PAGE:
Dim Sum Dolly
was headed to Hong Kong for a year. M Eats
(previously known as Skinny Epicurean), C, S and I bade Dim Sum Dolly
farewell over lunch at Kaiho Sushi
@ Cuppage Plaza. C, S and I ordered the Omakase @ S$80++ per person.
Chilled Shiso Sprouts marinated with Dashi-based broth & topped with Bonito flakes
Our Omakase started with an Otoshi (appetizer) of Chilled Shiso Sprouts that had been marinated in a Dashi-based broth topped with Bonito flakes. I love the umami
-rich flavour of Dashi (a basic Japanese broth made from seaweed and dried tuna) and so I was pleased with this combination of crunchy stalks of Shiso Sprouts topped with fragrant Bonito (dried tuna and aka Katsuoboshi) flakes.
(assorted sashimi platter)
Sashimi is the highlight of any Omakase for me. I was very pleased to note that there was Toro (fatty tuna) in the platter. I loved the rich and buttery flavour of the tuna belly. The thick chunks of King Crab claws were very alluring. I enjoyed the succulent sweetness of the crab. I am not a fan of shellfish like Ark Shell (Akagai) or Geoduck (Mirugai) so I was not too hot about them.
We were then served some Shimeiji (mushroom) Soup with tofu cubes and leek. I love mushrooms and tofu so I enjoyed this clean tasting broth while my tummy awaited more gastronomic pleasures.
Seabream in Sweet Sake Soy Sauce
We were served one fish each. The fish was very fresh and firm but as I don’t like sweet food, I didn’t enjoy the dish as much as I would have if the fish had simply been grilled with salt (shioyaki). It was a good thing that M helped me out with the fish else it would have been largely wasted.
From top: Hotate Aburi (Torched Scallop), Toro Aburi (Torched Toro),
Mekajiki Aburi (Torched Swordfish) & Uni (Sea Urchin) Gunkan Maki
Next, we were served some sushi. Aburi Sushi refers to Nigiri Sushi (sushi with raw fish on top of the rice ball) that has had the topping seared with a blowtorch. I enjoyed the Hotate Aburi as the smokiness of the caramelized sugar in the scallop enhanced its fresh sweetness and also went well with the creaminess of the mayonnaise. The Toro Aburi was divine…as with any and all Toro creations. The searing of the fatty tuna has caused the fat to melt and coat the seasoned rice granules with a rich flavour that was topped by the smoky buttery medium-rare slice of Toro. I love the firmness of Mekajiki (Swordfish) and having it torched was interesting but I prefer the raw version.
Uni Gunkan Maki
Finally, the Uni (Sea Urchin) Gunkan (battleship-shaped sushi) Maki. The freshness of the sea is perfectly contained in each rich, smooth, sweet and creamy piece of Uni (it’s Uni season in Japan). Definitely a Must-Try in any reputable Japanese restaurant during Hokkaido Uni season.
Sushi Chef Bernard Tang told us about a tip that he learnt from a Japanese chef some time back. Apparently copious amounts of freshly grated wasabi is not nose-clearingly, eyes-tearingly spicy when seared with a blowtorch. Kitchen science at work!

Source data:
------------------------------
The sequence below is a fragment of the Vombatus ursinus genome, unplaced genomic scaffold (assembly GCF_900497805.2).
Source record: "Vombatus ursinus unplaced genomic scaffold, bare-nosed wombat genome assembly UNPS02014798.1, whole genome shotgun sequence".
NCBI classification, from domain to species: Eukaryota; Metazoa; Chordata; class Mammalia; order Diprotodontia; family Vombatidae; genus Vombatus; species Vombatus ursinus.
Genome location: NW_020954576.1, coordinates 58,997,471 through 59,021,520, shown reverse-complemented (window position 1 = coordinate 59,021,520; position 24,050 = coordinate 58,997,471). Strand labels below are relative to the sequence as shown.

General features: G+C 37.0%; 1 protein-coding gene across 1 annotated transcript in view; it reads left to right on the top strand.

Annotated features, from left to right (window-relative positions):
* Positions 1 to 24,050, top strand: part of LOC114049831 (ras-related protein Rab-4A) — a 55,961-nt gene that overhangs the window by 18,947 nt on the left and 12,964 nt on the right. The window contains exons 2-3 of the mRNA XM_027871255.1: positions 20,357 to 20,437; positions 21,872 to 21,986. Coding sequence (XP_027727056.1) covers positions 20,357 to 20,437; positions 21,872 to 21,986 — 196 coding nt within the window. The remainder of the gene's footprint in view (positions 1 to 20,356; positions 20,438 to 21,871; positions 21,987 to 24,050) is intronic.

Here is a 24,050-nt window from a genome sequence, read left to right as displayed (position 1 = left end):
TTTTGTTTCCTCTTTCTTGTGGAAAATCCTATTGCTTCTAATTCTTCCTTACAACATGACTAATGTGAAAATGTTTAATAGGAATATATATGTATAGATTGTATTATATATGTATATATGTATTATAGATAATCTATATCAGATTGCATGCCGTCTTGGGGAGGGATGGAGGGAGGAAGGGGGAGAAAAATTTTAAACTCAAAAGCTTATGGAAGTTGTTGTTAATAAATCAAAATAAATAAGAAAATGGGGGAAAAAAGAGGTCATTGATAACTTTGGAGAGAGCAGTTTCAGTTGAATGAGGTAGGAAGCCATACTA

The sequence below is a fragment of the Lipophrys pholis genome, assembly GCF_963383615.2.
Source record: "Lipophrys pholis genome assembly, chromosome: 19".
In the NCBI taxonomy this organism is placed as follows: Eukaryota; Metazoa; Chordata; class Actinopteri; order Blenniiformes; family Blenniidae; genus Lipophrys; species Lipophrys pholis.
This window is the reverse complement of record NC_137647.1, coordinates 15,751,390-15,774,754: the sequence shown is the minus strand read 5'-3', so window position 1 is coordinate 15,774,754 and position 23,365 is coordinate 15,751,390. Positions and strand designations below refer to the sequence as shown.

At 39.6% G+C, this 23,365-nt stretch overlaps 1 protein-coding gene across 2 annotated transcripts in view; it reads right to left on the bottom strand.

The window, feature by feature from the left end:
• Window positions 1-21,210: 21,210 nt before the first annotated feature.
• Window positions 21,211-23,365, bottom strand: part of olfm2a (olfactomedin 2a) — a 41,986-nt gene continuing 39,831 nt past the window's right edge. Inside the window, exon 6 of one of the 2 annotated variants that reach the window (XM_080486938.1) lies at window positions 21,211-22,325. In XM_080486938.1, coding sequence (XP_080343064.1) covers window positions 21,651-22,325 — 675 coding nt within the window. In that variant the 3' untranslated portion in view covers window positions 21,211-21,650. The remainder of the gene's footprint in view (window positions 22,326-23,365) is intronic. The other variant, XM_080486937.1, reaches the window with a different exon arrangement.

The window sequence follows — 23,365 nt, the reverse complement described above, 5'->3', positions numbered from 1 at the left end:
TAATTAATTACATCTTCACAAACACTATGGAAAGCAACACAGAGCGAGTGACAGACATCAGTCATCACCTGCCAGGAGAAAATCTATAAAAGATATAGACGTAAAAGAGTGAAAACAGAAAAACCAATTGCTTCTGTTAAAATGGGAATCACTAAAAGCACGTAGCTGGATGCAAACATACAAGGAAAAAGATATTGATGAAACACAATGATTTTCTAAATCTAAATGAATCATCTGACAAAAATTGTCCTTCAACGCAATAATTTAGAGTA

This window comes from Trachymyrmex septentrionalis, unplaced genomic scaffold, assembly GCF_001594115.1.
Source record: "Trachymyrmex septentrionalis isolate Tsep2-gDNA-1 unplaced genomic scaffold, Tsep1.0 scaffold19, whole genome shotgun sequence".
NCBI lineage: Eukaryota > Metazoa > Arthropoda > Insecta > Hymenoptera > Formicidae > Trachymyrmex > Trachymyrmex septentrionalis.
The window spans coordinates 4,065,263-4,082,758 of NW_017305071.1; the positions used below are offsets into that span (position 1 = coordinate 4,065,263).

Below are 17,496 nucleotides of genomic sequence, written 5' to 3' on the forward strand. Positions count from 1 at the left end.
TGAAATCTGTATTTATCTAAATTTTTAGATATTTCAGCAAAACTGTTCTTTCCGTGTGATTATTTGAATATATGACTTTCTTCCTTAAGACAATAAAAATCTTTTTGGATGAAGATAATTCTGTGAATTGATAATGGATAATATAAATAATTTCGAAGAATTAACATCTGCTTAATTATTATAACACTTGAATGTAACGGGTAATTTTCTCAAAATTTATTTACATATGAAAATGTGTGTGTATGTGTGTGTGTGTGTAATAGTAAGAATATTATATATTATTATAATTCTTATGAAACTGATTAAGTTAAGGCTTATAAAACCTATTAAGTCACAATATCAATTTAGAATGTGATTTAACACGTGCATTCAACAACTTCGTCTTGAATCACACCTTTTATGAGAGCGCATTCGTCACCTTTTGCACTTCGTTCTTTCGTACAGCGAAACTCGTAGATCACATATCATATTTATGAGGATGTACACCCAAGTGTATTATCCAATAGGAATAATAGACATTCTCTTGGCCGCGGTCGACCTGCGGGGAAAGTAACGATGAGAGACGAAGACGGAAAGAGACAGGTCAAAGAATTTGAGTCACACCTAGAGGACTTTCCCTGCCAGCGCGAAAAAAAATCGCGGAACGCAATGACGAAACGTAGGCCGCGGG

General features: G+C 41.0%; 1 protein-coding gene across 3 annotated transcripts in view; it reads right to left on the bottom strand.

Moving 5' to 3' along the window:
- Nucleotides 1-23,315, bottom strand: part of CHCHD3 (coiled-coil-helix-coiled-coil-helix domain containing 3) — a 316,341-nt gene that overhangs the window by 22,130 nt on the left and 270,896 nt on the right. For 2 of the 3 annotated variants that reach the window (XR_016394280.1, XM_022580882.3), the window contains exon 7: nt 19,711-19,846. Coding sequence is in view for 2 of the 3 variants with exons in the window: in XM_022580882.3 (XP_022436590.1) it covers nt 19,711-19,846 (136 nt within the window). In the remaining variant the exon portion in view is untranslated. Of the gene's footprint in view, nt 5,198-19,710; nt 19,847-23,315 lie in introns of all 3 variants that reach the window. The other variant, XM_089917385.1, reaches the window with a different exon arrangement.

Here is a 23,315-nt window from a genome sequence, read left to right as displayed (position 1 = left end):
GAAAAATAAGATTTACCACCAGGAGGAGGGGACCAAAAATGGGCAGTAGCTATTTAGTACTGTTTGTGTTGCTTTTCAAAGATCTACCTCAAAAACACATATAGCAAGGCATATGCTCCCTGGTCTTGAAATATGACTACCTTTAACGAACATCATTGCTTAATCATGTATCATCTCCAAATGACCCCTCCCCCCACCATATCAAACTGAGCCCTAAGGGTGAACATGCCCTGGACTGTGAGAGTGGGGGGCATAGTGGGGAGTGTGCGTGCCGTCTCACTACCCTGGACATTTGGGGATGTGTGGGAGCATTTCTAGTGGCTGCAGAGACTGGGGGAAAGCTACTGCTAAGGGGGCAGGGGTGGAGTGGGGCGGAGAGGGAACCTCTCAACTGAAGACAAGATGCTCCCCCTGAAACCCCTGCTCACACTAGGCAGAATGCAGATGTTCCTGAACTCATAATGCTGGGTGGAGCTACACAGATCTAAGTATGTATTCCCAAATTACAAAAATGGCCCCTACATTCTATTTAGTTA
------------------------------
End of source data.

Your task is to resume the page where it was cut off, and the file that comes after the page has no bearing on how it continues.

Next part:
Toro & Wasabi Aburi Gunkan Maki
Seared Fatty Tuna & Wasabi Sushi
We were game for the challenge…especially since a slice of seared Toro would be the icing on the blob of wasabi (about 60% of the size of the slice of fish. We popped it into our mouths and anticipated the face-reddening burn…but hmm, no burn and no need for tissue paper to wipe away our tears. So this really works eh? In place of the burn, we came to appreciate the mildly sweet flavour of fresh wasabi. An interesting variation of Toro Aburi Sushi.
Shirasu & Uni Gunkan Maki
Whitebait & Sea Urchin Sushi
S had tried the Shirasu and Uni Sushi on a previous visit and highly recommended it to the Uni fiends. We were thrilled when yet another Uni topped sushi was served. The firm slivers of Shirasu danced a little in the mouth and though the texture was slippery, it did not feel overly slimy nor rubbery. I felt that the delicate and fresh flavour of the Shirasu was overpowered by the richer flavour of the Uni but it lent the sushi a crunchier dimension in terms of texture.
I love Musk Melon and couldn’t help eating it before remembering that I’d forgotten to take a picture of my dessert. It was very fragrant, sweet, juicy and tender to the bite. The Musk Melon has to be the most melon-y (am I making sense here?) tasting fruit ever! It’s like how eating a Kyoho Grape makes you think that you’ve never really tasted a grape till you’ve tried one. Chef Bernard explained to us that the interesting layers and textures are achieved by cutting a musk melon in half and then refrigerating it for a few days to allow the cold to compress the juice into the melon thereby intensifying the flavour while creating a gummier texture. The texture reminded me of the compressed melon cubes that Tippling Club served although in terms of flavour, the Musk Melon wins hands down.
5 Koek Road,
#03-01/02 Cuppage Plaza,
Tel: +65 6738-1315
Tuesdays – Sundays: 12pm to 2.30pm & 6.30pm to 11pm
Closed on Mondays